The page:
Friday, August 20, 2010

List of Dorian tunes for dulcimer and a video clip of Sarah McQuaid - trad Irish, Appalachian singer-songwriter - singing "Chickens They Are Crowing"

The list is in an forum ... traditional songs include:
Clinch Mountain Backstep
What Do We Do With A Drunken Sailor
Star of Munster
Star of County Down
Shady Grove
Cluck Old Hen
In the Pines
Black is the Color of My True Love’s Hair
Dear Companion
Little Sadie
Pretty Polly...
Over the River, Charlie
Wedding Dress a.k.a. Little Doney Gal
Bachelor's Hall
Nottamun Town
Over the River Charlie
Drowsey Maggie
Cindy, Cindy
Cripple Creek
Swallowtail Jig
Hughie The Graeme
My Little Welsh Home
The Mist Covered Mountains of Home
Motherless Child
All The Pretty Little Horses
All Through the Night
Here's a clip of "Chickens They Are Crowing" - collected by Alan Lomax, Peggy Seeger - by English/Irish/Chicago artist Sarah McQuaid [I think Ralph Lee Smith has recorded this, too].

Sarah McQuaid - The Chickens They Are Crowing - Dunkeld, Oct 2008 from Sarah McQuaid on Vimeo.

McQuaid's notes and audio track on her website at ... on her 2008 album "I Won’t Go Home ’Til Morning" In the liner notes she writes:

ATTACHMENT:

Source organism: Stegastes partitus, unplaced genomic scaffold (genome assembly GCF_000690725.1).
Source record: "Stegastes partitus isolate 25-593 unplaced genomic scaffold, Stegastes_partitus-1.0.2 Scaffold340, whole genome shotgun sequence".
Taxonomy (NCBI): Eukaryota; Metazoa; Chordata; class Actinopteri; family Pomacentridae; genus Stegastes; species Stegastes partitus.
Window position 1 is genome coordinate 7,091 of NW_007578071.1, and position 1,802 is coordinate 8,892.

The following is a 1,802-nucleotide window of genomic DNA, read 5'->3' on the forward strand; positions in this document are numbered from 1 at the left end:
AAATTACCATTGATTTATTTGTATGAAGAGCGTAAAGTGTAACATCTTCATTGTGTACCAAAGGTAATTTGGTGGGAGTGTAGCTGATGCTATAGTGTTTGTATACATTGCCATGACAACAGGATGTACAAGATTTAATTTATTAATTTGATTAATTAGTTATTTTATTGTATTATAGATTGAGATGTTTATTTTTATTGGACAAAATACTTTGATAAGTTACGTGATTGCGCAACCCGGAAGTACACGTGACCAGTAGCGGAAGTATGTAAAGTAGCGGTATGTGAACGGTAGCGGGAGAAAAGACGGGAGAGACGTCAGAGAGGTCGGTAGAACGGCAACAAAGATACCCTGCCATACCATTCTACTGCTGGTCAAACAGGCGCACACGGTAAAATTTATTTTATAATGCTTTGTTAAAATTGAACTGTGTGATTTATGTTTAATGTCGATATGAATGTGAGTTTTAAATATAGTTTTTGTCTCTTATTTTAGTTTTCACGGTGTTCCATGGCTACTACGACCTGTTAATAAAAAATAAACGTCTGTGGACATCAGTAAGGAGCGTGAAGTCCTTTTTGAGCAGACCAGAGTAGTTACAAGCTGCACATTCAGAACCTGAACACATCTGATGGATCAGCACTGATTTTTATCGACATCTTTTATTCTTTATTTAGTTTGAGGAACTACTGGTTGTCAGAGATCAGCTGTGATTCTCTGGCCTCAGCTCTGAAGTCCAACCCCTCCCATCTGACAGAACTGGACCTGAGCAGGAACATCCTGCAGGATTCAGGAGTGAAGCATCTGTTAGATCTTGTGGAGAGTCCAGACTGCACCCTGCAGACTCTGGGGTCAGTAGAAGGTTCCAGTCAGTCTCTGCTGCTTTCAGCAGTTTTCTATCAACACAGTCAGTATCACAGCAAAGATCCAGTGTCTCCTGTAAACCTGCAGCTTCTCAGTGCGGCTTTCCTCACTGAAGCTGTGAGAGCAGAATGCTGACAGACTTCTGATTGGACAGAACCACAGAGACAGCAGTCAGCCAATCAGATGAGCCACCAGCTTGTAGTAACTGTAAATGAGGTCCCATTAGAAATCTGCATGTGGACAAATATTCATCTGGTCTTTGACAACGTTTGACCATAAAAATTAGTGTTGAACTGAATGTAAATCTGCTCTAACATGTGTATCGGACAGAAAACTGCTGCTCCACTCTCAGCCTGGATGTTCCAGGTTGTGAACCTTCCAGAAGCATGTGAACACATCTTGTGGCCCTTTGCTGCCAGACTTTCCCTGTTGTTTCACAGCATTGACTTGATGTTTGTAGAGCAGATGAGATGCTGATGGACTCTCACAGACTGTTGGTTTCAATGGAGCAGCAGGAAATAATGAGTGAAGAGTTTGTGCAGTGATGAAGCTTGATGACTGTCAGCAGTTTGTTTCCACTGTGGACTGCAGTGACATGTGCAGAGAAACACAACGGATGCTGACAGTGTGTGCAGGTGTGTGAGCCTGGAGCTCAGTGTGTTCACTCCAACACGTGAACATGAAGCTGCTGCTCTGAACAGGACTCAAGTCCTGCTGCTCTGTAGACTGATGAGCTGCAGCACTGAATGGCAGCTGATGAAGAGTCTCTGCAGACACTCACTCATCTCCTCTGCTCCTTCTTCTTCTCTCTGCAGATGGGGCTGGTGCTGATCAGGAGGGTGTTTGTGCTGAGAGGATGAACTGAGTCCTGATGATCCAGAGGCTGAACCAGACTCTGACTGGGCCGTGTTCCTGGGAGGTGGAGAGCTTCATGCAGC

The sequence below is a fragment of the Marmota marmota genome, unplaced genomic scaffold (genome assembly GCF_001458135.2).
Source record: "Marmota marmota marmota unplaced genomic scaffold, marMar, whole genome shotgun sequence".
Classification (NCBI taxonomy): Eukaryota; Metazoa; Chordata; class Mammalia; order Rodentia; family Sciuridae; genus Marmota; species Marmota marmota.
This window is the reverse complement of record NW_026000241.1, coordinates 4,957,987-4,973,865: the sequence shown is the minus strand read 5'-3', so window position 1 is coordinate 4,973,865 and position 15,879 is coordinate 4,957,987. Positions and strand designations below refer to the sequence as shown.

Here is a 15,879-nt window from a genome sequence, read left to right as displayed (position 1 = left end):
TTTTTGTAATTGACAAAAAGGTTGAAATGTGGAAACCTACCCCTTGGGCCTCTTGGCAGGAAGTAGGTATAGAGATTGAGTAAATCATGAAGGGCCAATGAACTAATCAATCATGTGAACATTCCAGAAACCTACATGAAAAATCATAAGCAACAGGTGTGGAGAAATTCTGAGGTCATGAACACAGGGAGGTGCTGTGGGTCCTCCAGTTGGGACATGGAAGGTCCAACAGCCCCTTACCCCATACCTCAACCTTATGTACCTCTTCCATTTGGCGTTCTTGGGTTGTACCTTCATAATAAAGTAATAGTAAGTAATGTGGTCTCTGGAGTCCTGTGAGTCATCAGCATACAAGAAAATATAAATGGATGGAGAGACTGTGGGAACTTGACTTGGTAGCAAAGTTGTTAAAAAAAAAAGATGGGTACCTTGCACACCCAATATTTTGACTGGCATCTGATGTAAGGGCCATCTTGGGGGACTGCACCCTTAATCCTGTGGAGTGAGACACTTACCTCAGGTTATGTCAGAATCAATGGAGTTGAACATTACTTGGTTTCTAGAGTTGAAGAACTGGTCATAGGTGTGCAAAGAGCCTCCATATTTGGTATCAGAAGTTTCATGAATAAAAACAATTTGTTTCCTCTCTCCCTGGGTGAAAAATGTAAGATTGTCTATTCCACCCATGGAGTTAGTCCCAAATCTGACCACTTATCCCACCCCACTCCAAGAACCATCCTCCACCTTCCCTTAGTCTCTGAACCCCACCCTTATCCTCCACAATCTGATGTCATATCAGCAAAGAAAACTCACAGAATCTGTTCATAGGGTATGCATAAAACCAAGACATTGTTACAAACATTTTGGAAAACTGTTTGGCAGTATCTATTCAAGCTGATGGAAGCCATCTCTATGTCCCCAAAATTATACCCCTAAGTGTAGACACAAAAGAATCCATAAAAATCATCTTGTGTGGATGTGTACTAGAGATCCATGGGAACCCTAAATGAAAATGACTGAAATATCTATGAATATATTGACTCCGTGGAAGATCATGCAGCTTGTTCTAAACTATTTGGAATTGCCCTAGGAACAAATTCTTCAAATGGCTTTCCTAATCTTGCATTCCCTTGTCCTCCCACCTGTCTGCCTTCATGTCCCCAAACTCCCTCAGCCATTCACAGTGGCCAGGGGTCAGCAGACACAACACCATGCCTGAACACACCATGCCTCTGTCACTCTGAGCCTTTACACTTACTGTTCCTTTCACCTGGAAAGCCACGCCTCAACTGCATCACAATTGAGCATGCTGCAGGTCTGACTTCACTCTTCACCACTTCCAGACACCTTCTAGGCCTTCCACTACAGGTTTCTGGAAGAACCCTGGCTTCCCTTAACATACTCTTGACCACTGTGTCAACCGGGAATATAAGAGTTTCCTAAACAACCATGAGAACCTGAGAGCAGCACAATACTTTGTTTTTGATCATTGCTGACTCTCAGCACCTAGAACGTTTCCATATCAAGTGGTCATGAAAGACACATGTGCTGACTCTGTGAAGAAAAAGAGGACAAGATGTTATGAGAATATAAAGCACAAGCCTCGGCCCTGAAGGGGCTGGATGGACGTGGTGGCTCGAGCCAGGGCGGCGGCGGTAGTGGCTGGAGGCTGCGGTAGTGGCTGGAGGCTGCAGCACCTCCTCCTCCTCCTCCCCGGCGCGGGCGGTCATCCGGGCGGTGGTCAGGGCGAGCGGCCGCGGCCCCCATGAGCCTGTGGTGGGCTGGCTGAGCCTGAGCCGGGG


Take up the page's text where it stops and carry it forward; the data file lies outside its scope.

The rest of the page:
My mother never performed professionally, but she had a lovely natural style of singing and playing guitar. She grew up in Chicago, and as a teenager she spent her summers volunteering at Quaker work camps run by the American Friends Service Committee in Kentucky and other parts of Appalachia. I believe that’s where she first became acquainted with the music of Jean Ritchie, Peggy Seeger and other folk singers and song collectors.

My mother died in January of 2004, and it’s only since then that I’ve developed the urge to revisit the songs she and I used to sing together when I was a child. When I discovered traditional Irish music at the age of 18, it had such a powerful impact on me that for many years I had no interest in singing or playing anything else. My first album, When Two Lovers Meet, consisted entirely of traditional Irish material, bar one song that I wrote myself.

I still love Irish music, but in recent years I’ve been turning more and more to the Southern Appalachian songs and tunes that I grew up with. I can’t help feeling that this is part of a cathartic process that has to do with my mother’s death, the births of my son the year before she died and my daughter the year after, and the fact that I’m now living, with my husband and children, in what was once my mother’s house.

1 comment:

Sarah McQuaid said...

Thanks for posting this, Pete!